As organizations move towards service-oriented architecture, it is likely that they will require new roles within the IT function to manage the changed working practices this architectural model requires. But what will these roles be and why are they needed?
The shift towards service-oriented architecture will create new roles within the IT function.
Moving an organization to service-oriented architecture (SOA) will mean that it has to rationalize the services that are used across the organization. Firstly, this will need the role of consolidator – in order to assess what services exist, and to reduce duplication.
Secondly, repository keepers will arise, possibly similar to the database coordinator or data architect of today. This role will be to ensure that the central or federated repositories, which are used by service-oriented applications and composite applications, have all the information that is necessary for good SOA to operate well – service definition information, WSDL, and so on.
Thirdly, the rather novel concept of ‘composers’ will be required – not the musical kind, but business analysts and business process experts that understand how the organization’s processes need to work, and can (in conjunction with users, and hopefully in an iterative manner that delivers rapid value) create composite applications. Developers may still be needed to create new services that can then be used within these composite applications.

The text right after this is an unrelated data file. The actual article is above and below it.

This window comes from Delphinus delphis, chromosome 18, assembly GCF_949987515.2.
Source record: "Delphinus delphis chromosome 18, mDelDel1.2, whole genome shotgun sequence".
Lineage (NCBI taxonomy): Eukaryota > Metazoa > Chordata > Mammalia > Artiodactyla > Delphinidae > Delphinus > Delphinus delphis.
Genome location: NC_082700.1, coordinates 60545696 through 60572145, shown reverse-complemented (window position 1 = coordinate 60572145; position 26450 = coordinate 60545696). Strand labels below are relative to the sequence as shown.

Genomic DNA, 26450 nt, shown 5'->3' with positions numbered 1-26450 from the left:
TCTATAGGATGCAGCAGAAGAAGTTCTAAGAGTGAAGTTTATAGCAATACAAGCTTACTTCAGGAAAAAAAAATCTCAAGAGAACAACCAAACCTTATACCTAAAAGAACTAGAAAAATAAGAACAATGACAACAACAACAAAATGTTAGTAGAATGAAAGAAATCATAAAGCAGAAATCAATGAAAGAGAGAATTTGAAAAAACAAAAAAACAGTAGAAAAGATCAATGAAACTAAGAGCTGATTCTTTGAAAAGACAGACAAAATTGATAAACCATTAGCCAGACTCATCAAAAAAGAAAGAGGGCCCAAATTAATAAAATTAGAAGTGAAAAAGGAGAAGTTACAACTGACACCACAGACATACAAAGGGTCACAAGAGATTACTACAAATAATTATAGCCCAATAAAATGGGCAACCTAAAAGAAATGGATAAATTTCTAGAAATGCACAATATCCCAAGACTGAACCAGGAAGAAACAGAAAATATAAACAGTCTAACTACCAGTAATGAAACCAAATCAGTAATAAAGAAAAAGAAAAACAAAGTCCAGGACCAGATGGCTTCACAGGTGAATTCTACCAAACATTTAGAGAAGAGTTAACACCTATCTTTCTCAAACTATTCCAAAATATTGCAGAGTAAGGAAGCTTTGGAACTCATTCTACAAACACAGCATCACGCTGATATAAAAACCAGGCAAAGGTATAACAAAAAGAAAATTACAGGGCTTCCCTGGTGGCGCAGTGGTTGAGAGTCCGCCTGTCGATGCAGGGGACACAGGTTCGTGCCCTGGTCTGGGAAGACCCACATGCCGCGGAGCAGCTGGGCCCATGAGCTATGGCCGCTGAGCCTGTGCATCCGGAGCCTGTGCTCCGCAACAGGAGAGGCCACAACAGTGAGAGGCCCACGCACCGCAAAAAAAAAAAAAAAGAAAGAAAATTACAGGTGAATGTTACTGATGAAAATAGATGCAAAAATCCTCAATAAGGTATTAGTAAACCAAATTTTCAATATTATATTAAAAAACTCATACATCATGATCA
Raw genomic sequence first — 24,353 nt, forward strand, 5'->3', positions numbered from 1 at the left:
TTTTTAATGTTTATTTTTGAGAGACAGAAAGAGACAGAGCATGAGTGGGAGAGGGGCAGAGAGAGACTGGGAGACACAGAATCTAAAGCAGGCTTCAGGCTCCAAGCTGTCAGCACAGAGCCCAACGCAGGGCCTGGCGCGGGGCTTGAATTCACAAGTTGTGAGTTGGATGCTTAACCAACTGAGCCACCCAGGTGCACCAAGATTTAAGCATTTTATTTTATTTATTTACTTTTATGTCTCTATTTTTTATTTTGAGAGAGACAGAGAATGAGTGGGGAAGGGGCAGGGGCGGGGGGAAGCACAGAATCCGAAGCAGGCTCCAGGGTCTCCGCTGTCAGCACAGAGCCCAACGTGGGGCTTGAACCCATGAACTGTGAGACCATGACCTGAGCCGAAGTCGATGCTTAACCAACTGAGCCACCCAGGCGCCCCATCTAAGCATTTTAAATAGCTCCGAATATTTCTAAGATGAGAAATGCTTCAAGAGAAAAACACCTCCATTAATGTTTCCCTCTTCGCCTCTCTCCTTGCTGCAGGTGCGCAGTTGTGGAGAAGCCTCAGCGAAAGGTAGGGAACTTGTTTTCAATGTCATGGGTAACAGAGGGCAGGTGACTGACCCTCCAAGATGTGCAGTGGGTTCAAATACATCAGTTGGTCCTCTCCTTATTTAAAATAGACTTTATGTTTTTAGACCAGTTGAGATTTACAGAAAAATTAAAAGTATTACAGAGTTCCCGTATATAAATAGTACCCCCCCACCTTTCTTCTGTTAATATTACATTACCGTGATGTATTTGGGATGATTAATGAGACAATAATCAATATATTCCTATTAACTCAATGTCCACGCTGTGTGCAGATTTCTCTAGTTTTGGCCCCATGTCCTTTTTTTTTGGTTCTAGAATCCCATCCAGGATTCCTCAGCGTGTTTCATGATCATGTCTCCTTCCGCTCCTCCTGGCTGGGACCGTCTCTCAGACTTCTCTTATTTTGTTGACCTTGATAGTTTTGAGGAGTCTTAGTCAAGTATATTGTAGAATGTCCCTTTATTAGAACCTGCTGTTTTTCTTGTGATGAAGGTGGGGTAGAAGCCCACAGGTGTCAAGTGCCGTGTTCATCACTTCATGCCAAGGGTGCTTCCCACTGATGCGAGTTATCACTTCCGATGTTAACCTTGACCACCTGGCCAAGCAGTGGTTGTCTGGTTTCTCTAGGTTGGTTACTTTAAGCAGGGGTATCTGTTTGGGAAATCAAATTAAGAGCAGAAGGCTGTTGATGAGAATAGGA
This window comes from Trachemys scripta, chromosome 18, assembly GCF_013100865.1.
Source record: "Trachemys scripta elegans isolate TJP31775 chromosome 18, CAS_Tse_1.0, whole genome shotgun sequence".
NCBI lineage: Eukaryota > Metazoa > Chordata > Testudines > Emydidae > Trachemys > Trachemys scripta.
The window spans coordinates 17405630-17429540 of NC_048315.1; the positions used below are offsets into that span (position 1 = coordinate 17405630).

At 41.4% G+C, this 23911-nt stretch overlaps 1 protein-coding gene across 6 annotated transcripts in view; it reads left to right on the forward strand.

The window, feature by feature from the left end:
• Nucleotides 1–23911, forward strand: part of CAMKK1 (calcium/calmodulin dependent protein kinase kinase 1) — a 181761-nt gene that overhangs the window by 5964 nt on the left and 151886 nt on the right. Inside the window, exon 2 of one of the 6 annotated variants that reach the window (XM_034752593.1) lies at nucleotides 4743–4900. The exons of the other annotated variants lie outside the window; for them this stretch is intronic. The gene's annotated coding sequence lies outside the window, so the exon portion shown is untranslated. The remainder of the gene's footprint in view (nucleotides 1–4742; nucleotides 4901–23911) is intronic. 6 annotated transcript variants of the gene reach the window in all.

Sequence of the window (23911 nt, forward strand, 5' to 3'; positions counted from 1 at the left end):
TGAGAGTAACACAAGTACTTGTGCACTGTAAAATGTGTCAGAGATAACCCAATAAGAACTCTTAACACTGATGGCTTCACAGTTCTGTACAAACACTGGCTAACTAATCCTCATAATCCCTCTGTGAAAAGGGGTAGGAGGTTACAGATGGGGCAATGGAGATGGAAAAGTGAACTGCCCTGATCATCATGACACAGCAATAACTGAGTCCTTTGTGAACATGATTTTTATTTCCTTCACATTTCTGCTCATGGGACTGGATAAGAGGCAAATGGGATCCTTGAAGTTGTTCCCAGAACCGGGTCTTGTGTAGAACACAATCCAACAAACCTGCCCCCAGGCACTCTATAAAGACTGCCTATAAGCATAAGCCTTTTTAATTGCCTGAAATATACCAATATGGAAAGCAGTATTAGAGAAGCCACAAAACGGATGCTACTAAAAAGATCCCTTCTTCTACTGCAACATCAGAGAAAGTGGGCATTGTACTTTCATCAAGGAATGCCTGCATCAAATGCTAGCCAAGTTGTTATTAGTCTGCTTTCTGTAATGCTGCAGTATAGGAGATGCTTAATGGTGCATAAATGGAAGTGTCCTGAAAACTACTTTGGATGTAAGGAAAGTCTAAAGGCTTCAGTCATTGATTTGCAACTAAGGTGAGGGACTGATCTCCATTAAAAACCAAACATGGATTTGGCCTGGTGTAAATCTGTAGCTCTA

The fourth role is a particularly interesting one – the idea of ‘disruptive innovators’. This reflects some of the ideas that Capgemini’s Andy Mulholland has been touting recently – that new and innovative things are happening ‘on the edge’, and organizations must be able to bring them into the fold in a secure and controllable manner, but nevertheless bring them in.
This focus on new enterprise roles is valuable, since it may well help to move organizations forward in their understanding of what the change to SOA will entail. It may also help some organizations to realize that they are a long way from being ready for SOA.
Source: OpinionWire by Butler Group (www.butlergroup.com)